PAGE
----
If adopted definitively, the bill will enshrine state of emergency into France’s constitution and strip French nationality from convicted terrorists.
French lower house approves by a margin of 14 votes the measure to be written into the constitution and which has divided ruling socialist camp.
French President François Hollande on Wednesday told French parliament leaders that he will seek a third extension of state of emergency powers introduced immediately after the November 13th terrorist attacks in Paris which left 130 people dead. The announcement followed two separate and fiercely critical reports published this week, one by the government’s own official consultative committee on human rights which denounced "abuses" and the "devastating damage" of the special powers the government has granted itself, and another by a panel of United Nations rights experts who said the measure had created “excessive and disproportionate restrictions”. Jérôme Hourdeaux reports.
The move would bar legal challenges to search and detention powers and the stripping of French citizenship from dual nationals convicted of terrorism.
A ruling is expected next month over Dallas company's claim that ban on oil- and natural-gas-drilling technique of fracking violates the constitution.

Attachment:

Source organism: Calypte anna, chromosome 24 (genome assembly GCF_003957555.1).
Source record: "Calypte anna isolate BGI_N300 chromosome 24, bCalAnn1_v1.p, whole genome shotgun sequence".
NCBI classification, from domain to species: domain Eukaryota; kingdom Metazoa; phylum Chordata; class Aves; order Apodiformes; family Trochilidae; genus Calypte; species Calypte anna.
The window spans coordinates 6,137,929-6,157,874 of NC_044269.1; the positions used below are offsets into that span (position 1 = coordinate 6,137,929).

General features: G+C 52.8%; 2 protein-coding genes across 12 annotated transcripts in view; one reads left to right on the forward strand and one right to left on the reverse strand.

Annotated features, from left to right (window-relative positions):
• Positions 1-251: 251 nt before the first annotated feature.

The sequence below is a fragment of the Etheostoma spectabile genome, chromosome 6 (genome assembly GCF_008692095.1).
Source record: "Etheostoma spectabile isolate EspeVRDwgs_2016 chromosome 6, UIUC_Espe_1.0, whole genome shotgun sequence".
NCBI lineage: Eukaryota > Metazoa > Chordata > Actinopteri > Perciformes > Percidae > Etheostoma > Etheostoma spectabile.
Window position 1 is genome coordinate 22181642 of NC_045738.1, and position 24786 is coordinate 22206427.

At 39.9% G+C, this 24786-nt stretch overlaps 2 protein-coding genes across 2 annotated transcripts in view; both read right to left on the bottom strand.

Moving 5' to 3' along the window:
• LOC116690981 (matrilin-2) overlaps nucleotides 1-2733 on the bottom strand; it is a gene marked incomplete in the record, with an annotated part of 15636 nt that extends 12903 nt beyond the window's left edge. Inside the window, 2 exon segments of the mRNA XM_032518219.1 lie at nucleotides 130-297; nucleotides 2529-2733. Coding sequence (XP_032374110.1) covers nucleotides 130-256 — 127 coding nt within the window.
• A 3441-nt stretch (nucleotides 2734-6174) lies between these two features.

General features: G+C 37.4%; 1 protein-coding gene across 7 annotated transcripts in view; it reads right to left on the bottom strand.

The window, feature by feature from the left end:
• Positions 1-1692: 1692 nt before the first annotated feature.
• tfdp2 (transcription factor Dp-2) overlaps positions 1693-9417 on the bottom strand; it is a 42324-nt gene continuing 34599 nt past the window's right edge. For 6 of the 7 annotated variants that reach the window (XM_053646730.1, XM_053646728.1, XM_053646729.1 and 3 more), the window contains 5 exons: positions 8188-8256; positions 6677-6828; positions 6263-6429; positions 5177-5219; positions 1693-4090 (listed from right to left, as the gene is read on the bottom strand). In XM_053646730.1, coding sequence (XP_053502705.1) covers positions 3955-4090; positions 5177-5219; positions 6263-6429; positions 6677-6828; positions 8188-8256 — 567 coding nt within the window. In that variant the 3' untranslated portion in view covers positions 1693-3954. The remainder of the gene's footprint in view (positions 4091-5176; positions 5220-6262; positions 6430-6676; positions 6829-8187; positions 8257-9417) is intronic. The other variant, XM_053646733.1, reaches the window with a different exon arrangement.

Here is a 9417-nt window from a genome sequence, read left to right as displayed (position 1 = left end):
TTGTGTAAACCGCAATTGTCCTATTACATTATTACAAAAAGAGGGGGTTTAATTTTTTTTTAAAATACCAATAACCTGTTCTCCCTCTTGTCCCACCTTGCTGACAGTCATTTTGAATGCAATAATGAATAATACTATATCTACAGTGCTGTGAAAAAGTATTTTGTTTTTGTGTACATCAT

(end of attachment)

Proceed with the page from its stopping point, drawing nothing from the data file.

When he was a candidate for the presidency, François Hollande promised to create a French system of government that would be beyond reproach. Earlier this week the president took his first steps to achieve that with the announcement of four laws to change the French Constitution. Yet there has been as much attention on the measures left out of the reforms as on what has been included. For example, there is no end to the president's immunity from prosecution while in office. Lénaïg Bredoux and Michel Deléan explain that the president has only backed those laws he is sure will get passed.
France's top judges have thrown out a move by animal rights campaigners to ban bullfighting on the grounds it contravenes the French constitution.
In a bid to help stamp out racism, Socialist Party presidential candidate François Hollande wants to make a small but significant amendment to article 1 of the French Constitution – the removal of the word “race”. But would that make any difference? Academic and human rights campaigner Danièle Lochak thinks not, dismissing the idea as merely “for show”. Here, in an interview with Mediapart's Carine Fouteau, she explains her reasoning.